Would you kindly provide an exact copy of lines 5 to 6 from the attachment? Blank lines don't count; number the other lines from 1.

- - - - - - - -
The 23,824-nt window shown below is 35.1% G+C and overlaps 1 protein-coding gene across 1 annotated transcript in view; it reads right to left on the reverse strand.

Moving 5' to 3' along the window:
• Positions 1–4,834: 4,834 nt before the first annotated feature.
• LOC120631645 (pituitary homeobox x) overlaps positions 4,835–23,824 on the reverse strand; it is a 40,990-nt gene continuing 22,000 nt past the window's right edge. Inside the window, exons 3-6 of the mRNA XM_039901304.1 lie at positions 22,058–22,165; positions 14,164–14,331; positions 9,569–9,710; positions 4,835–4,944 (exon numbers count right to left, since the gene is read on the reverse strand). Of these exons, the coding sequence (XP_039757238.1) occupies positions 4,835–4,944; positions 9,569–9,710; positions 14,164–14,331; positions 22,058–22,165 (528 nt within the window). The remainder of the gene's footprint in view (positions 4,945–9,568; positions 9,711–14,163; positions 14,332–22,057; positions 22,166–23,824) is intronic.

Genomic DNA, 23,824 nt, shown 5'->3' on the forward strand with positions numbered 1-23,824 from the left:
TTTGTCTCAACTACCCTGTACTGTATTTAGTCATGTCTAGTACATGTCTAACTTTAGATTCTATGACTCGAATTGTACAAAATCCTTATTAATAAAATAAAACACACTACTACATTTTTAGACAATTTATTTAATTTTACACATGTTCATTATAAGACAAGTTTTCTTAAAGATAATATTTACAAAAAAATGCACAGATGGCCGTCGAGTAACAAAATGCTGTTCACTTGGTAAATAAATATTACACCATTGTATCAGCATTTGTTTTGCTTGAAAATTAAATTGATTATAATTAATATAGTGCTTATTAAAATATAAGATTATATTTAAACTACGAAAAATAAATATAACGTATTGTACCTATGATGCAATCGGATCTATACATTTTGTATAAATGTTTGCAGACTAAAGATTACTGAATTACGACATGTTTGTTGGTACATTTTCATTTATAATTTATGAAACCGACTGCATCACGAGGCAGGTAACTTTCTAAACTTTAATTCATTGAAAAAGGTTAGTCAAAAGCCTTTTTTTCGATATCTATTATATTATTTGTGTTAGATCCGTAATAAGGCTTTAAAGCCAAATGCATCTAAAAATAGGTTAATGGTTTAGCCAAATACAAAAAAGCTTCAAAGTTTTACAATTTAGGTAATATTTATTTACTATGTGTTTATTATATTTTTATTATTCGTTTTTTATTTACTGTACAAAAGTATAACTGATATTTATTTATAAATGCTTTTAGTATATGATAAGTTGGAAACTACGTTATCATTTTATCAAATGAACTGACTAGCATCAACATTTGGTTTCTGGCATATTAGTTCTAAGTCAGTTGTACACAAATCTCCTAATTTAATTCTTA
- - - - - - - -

Genomic DNA, 23,824 nt, shown 5'->3' on the forward strand with positions numbered 1-23,824 from the left:
TTTGTCTCAACTACCCTGTACTGTATTTAGTCATGTCTAGTACATGTCTAACTTTAGATTCTATGACTCGAATTGTACAAAATCCTTATTAATAAAATAAAACACACTACTACATTTTTAGACAATTTATTTAATTTTACACATGTTCATTATAAGACAAGTTTTCTTAAAGATAATATTTACAAAAAAATGCACAGATGGCCGTCGAGTAACAAAATGCTGTTCACTTGGTAAATAAATATTACACCATTGTATCAGCATTTGTTTTGCTTGAAAATTAAATTGATTATAATTAATATAGTGCTTATTAAAATATAAGATTATATTTAAACTACGAAAAATAAATATAACGTATTGTACCTATGATGCAATCGGATCTATACATTTTGTATAAATGTTTGCAGACTAAAGATTACTGAATTACGACATGTTTGTTGGTACATTTTCATTTATAATTTATGAAACCGACTGCATCACGAGGCAGGTAACTTTCTAAACTTTAATTCATTGAAAAAGGTTAGTCAAAAGCCTTTTTTTCGATATCTATTATATTATTTGTGTTAGATCCGTAATAAGGCTTTAAAGCCAAATGCATCTAAAAATAGGTTAATGGTTTAGCCAAATACAAAAAAGCTTCAAAGTTTTACAATTTAGGTAATATTTATTTACTATGTGTTTATTATATTTTTATTATTCGTTTTTTATTTACTGTACAAAAGTATAACTGATATTTATTTATAAATGCTTTTAGTATATGATAAGTTGGAAACTACGTTATCATTTTATCAAATGAACTGACTAGCATCAACATTTGGTTTCTGGCATATTAGTTCTAAGTCAGTTGTACACAAATCTCCTAATTTAATTCTTA